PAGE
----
Dubai summit’s stark warning to workers on tech takeover

Residents follow moves made by humanoid robot ‘Pepper’ during an afternoon exercise routine at Shin-tomi nursing home in Tokyo, Japan. (Reuters)
Updated 06 December 2018
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Dubai summit’s stark warning to workers on tech takeover

  • More than 100 leading technology and innovation specialists from across the world are taking part in Dubai Knowledge Summit
  • Etisalat’s Khalifa Hassan Al-Forah Al-Shamsi: Robots are going to rule the education and health sectors. We need professionals who are trained to cope with the technology pressure

DUBAI: Workforces will face a growing challenge in coming years coping with rapidly advancing technology and innovation, knowledge and innovation experts at a Dubai summit have warned.

Addressing a panel discussion at the Knowledge Summit, Khalifa Hassan Al-Forah Al-Shamsi, group chief corporate strategy and governance officer at Etisalat, said that the IoT (Internet of things) and AI (artificial intelligence) will play a greater role in future.

“Robots are going to rule the education and health sectors. We need professionals who are trained to cope with the technology pressure,” he said.

Sarfaraz Alam, chairman of TEXPO group of companies, said that in the near future the jobs of lawyers, doctors and pharmacists will vanish with robots taking their places.

“Those professions that have the ability to integrate, evolve and disrupt will survive. The rest will be replaced by AI and robots,” Alam said.

More than 100 leading technology and innovation specialists from across the world are taking part in the Knowledge Summit, which brings together prominent decision-makers, academics and pioneers from various sectors to explore best practice and propose answers to future challenges.

The summit, under the theme “Youth and the Future of the Knowledge Economy,” is an annual initiative of the Mohammed bin Rashid Al-Maktoum Knowledge Foundation.

Delivering an opening address at the two-day event, Dr. Boris Cizelj, president of the Knowledge Economy Network, said that innovations are reaching mass markets on an exponentially reducing timescale.

“The telephone took 50 years to reach a market of 50 million people; the mobile phone took 12 years, YouTube four, Facebook three and Twitter only two years. This really shows the acceleration of change — it is difficult to imagine it, but we have to adapt to it,” he said.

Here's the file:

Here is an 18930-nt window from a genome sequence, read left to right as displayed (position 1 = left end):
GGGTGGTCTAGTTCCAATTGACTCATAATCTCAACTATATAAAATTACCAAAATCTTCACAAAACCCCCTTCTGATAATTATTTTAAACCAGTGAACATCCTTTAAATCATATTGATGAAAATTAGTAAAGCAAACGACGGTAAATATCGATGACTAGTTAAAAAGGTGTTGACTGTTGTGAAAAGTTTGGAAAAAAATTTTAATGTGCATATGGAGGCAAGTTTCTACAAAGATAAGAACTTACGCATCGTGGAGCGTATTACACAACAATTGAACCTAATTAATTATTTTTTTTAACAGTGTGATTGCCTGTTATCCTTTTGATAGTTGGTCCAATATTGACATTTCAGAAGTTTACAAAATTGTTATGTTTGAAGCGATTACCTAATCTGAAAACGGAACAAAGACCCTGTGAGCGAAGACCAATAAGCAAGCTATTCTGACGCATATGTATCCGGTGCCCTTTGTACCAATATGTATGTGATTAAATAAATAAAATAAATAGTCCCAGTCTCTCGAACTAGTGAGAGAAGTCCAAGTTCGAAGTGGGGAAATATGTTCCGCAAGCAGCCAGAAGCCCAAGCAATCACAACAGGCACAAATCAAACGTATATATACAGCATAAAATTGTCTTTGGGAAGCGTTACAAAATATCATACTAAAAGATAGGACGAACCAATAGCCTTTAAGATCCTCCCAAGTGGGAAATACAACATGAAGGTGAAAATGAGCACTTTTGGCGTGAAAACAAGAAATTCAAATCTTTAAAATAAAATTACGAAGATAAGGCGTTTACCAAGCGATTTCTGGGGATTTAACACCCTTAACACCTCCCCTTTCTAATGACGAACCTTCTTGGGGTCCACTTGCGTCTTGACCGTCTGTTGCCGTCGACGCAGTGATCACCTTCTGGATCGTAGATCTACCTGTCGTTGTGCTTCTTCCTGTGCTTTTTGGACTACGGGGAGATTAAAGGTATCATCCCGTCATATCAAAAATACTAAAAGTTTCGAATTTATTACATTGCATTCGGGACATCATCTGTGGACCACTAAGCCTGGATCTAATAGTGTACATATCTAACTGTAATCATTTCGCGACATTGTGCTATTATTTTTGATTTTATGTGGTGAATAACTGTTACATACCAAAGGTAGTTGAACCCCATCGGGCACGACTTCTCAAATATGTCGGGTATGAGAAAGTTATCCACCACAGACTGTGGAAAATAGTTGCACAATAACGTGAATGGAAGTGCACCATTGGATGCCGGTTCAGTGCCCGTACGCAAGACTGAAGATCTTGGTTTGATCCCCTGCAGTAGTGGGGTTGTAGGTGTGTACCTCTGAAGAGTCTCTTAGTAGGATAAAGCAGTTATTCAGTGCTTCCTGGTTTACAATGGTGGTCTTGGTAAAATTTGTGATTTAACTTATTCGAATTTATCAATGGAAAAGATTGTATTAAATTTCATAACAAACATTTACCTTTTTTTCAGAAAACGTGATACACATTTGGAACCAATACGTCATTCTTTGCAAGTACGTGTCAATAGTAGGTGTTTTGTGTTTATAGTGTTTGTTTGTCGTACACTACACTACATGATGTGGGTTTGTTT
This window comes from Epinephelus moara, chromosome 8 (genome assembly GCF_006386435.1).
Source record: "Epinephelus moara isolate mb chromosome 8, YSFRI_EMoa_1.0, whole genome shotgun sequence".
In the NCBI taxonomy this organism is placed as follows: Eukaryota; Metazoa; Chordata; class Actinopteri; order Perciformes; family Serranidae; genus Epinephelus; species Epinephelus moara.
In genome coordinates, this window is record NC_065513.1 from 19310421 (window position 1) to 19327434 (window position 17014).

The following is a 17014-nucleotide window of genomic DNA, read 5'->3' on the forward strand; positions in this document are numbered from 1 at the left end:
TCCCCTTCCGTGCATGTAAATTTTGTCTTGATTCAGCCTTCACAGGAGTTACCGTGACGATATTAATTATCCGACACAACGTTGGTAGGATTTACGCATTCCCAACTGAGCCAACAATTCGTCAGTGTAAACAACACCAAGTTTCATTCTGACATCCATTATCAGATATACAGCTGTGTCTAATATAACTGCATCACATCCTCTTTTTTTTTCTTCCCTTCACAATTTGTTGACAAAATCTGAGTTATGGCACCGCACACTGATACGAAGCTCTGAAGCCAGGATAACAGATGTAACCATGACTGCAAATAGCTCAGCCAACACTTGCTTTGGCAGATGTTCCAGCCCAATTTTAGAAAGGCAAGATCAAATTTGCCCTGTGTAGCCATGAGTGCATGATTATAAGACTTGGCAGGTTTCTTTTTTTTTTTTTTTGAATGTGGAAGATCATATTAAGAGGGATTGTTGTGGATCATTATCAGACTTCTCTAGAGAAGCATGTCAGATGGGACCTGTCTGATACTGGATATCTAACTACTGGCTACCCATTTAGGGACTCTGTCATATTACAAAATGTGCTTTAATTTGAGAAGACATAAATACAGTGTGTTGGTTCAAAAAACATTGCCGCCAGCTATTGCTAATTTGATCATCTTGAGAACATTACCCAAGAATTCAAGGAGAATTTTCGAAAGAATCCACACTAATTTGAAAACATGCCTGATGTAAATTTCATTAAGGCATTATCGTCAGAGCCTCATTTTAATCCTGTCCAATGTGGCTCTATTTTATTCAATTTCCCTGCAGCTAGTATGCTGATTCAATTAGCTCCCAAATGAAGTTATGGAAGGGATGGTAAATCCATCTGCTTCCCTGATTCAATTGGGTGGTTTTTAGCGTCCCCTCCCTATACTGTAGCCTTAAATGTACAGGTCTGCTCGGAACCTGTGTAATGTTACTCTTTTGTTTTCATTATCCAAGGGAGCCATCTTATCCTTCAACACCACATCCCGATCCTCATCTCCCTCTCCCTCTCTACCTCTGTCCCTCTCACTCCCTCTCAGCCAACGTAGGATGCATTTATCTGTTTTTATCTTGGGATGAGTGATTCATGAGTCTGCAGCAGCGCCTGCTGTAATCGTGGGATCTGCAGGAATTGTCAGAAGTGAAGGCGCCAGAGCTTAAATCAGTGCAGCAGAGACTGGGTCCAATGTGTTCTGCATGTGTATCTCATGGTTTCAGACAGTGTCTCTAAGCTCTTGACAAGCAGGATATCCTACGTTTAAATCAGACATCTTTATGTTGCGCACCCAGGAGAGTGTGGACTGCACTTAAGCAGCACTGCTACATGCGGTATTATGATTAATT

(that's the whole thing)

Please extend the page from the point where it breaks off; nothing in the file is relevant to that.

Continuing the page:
Dr. Simon Galpin, managing director of the Bahrain Economic Development Board, warned summit participants of a possible backlash against technology.

“If we focus only on technology, artificial intelligence and virtual reality, we won’t go anywhere. We need to encourage skills to keep our children human — skills such as creativity and interpersonal communication,” he said.


First sounds of wind on Mars captured by InSight spacecraft

Updated 09 December 2018
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First sounds of wind on Mars captured by InSight spacecraft

  • 20 second audio clip shows sound of wind on Mars
  • Clip also supports evidence of wind speed and direction on Mars

DUBAI: An audio clip of the first sounds captured on Mars by its latest inhabitant, the InSight probe, was released last week, British broadcaster BBC reported.

The clip, 20 seconds long, has captured the sound of the wind on the desert planet.

InSight carries a British-made seismometer package, which was able to detect the vibrations from Martian air rushing over the solar panels.

Professor Tom Pike, leading the seismometer experiment from Imperial College London, likened the placement of the solar panels to the robot “cupping its ears”. “[They are] the perfect acoustic receivers.” he said.

The wind on Mars moves from the northeast to the southeast at about five to seven meters per second, according to the latest estimates. This falls in line with evidence shown by satellite pictures that display the tracks left by dust devils travelling in the same direction.

 “This is brilliant news because it means we know the sensors have survived the rigors of landing on Mars and are meeting the requirements to achieve their science goals,” Sue Horne, head of space exploration at the UK Space Agency, told the BBC.

“It is just amazing to hear the first ever sounds from Mars,” Horne added.

InSight landed on Mars on November 26th, following a six-month journey from Earth. Its overall aim is to study the world's interior from the mission site, a flat plain just north of Mars's equator.